One Millennial Filmmaker Raised $400,000 to Attend 22 Music Festivals and Counting
Tony Savino has already created two full-length documentaries about music festival culture in the U.S. and Europe. Today, he heads to South America for part three of his project that captures the spirit of live music, the artist perspective, and his own story of risk and reward.
In the summer of 2011, just as the now massively popular music festival scene was entering mainstream territory, nine friends piled into a 1973 Greyhound bus in San Diego. Cameras in hand, the crew of 20something filmmakers set off on the road trip of a lifetime. City by city, they arrived at 11 music festivals across three months. From Coachella to Bonnaroo to Burning Man, the crew captured the free-spirited, no-rules, gritty adult-playground culture of music & art fests. They also filmed dozens of artist interviews and accidentally uncovered their own coming-of-age story. The result was a documentary called The Festifull Summer.
The film was the brain child of Tony Savino, who hit the road again in summer 2015 to capture music festival culture in Europe. Between the two documentary film projects, he has raised more than $400,000, attended 22 music festivals and has traveled more than 20,000 miles. His third project begins today, when Savino and a team of four will make their way to South America to capture Lollapalooza’s debut in Sao Paulo, Brazil; Buenos Aires, Argentina; and Santiago, Chile.
We sat down with the 28-year-old music business grad to talk about life on the music fest circuit, and the grind, hustle and payoff of what’s quite possibly the coolest job in the world.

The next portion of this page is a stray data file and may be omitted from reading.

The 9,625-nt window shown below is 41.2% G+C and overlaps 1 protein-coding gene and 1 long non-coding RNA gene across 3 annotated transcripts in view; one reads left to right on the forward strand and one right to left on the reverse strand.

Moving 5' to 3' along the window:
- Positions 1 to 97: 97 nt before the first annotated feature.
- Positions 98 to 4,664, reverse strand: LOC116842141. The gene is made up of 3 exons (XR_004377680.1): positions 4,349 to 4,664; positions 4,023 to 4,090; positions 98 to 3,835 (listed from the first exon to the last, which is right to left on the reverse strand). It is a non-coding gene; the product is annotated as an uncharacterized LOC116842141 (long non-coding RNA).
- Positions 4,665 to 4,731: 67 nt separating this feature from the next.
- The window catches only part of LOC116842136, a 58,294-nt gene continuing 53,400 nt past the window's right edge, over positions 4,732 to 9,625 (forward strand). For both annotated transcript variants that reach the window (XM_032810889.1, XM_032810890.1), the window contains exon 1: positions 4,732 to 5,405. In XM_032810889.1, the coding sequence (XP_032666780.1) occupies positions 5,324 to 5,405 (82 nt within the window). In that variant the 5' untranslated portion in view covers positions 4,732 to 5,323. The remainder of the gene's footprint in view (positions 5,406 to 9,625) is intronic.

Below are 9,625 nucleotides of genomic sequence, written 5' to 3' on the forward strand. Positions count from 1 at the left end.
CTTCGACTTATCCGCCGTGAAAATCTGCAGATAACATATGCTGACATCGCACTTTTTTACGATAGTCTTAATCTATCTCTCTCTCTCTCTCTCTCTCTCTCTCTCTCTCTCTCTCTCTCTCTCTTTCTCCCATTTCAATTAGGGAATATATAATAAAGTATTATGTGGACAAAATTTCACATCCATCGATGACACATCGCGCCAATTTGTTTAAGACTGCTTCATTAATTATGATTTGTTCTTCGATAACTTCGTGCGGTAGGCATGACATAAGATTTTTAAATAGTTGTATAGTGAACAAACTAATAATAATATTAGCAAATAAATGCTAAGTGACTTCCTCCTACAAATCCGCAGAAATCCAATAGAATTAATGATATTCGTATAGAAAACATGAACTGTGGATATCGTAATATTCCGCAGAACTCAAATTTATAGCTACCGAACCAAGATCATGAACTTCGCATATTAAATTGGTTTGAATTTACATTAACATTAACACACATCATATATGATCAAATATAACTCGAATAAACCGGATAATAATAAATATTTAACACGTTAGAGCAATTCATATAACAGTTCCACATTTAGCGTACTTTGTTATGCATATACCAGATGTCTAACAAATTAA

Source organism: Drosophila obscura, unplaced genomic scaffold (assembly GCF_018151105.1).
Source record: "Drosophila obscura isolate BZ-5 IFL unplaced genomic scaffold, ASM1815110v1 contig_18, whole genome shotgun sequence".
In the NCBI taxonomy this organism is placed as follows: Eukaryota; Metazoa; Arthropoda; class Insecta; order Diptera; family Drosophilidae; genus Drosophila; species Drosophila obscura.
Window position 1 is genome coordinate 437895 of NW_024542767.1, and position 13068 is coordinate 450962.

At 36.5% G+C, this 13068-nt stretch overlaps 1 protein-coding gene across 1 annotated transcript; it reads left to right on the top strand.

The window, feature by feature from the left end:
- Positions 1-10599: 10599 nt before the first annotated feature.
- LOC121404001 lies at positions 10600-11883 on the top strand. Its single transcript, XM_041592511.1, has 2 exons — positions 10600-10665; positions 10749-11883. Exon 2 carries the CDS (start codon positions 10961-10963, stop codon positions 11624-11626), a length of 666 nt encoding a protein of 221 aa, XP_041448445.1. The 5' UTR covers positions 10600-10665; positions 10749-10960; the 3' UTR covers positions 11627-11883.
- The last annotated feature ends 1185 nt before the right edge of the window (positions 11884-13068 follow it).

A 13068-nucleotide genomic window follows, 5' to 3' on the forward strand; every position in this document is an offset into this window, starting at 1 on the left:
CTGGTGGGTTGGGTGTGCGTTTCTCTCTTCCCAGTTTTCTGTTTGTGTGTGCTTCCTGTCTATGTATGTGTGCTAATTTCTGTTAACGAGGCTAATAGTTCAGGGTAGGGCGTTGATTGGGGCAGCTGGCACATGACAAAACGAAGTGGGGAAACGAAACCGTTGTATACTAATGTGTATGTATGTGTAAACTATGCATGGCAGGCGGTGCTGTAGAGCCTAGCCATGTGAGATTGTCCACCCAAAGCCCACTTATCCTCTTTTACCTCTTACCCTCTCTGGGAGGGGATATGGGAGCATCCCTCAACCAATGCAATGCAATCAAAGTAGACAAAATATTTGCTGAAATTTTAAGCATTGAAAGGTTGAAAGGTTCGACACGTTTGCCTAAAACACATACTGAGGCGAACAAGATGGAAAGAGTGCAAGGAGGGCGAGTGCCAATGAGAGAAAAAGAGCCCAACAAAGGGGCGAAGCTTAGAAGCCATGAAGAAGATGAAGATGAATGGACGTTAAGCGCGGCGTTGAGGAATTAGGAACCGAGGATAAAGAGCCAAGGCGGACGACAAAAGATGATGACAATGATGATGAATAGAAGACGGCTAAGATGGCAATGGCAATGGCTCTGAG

What was your motivation for creating “The Festifull Summer” and then “Hello” in Europe? It seems like a great way to party with your friends all summer, but was there something more to it?
It all started with my love for live music. I truly believe the live music experience is something special and personal. Whether you’re surrounded by 10 people or 10,000 people, everyone is in their own world and inside their own minds. For me, it’s a meditation. It’s my escape. It’s where I think and brainstorm and come up with my best creative ideas. After completing the first film, my passion for filmmaking was born. That passion brought me to Europe to explore the festival culture over there, because I’d heard it was on a whole different level.
So was it?
Most definitely! You’ll see that come across in the footage we have.
What was life on the bus / van like? Did you all generally get along?
Life on the road is wild. It definitely has its ups and downs, and it’s not for everyone. Personally, I love it. My favorite part might be the gas station stops. They’re all so unique and have their own character. Inside the bus, everyone generally got along, but there are definitely times when you just want and need your own space. We all had a strong mutual respect for each other, so we can tell when those sentiments are in the air. But all and all, it was amazing. We’re a family.